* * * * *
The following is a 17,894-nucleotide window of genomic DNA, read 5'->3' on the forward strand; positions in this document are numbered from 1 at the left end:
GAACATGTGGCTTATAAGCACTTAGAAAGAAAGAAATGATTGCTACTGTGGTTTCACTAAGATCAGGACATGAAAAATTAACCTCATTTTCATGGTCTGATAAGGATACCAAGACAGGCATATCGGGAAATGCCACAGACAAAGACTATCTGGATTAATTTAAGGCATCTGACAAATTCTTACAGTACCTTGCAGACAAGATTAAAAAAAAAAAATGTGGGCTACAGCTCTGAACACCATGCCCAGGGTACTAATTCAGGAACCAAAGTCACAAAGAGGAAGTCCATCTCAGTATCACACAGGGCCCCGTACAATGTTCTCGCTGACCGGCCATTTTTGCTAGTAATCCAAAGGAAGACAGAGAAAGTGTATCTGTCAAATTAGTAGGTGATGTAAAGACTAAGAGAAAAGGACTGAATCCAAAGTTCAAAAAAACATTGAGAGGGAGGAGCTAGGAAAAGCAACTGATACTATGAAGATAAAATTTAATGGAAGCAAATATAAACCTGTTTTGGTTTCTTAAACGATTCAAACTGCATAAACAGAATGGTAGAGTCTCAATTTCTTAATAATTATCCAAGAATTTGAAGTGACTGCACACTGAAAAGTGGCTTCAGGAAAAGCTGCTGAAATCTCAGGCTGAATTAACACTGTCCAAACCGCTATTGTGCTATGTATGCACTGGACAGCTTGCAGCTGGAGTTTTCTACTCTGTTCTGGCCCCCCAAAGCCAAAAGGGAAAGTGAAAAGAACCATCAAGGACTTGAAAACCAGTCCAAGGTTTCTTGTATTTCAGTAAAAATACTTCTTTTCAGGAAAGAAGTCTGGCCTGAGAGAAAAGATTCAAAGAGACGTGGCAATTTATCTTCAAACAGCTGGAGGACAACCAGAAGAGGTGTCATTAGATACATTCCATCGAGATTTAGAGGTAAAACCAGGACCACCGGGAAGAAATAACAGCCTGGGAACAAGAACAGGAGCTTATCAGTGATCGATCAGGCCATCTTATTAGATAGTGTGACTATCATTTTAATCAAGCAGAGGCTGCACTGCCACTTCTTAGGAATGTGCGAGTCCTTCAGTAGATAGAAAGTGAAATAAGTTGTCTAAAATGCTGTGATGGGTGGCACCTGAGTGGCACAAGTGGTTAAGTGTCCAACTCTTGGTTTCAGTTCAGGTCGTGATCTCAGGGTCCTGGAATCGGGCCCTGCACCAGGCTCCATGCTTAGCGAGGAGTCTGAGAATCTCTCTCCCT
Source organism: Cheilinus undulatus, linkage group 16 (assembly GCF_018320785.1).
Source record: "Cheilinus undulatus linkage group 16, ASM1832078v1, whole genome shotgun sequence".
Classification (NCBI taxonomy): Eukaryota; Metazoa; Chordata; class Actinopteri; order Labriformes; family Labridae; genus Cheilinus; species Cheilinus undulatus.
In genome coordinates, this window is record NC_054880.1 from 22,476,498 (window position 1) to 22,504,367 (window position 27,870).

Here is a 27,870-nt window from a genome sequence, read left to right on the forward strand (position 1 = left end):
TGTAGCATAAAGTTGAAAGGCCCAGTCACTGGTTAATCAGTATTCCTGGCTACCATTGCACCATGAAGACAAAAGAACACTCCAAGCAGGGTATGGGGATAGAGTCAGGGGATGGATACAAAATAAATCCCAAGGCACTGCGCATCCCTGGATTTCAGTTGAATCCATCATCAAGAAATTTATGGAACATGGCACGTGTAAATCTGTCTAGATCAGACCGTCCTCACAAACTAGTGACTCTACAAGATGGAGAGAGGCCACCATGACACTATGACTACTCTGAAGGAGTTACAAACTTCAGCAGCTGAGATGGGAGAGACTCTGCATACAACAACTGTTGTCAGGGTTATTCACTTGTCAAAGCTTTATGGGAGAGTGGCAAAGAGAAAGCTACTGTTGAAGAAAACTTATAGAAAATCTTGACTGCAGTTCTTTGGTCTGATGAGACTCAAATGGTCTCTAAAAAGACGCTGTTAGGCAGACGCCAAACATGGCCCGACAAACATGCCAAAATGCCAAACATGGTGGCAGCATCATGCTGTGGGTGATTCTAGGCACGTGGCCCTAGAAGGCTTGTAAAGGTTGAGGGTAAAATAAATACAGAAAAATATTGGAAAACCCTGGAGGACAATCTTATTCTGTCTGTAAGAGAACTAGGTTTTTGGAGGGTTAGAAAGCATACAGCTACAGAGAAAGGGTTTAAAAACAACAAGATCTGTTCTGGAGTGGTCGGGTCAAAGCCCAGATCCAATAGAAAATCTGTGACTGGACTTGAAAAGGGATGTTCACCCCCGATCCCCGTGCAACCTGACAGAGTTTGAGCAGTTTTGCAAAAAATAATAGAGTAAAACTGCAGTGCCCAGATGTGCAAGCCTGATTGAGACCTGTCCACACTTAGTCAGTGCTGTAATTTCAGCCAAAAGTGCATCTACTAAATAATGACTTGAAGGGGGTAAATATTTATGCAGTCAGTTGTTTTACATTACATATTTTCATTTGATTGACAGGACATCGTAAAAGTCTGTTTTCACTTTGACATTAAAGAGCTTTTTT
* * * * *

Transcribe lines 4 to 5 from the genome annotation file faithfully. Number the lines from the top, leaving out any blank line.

Source record: "Cheilinus undulatus linkage group 16, ASM1832078v1, whole genome shotgun sequence".
Classification (NCBI taxonomy): Eukaryota; Metazoa; Chordata; class Actinopteri; order Labriformes; family Labridae; genus Cheilinus; species Cheilinus undulatus.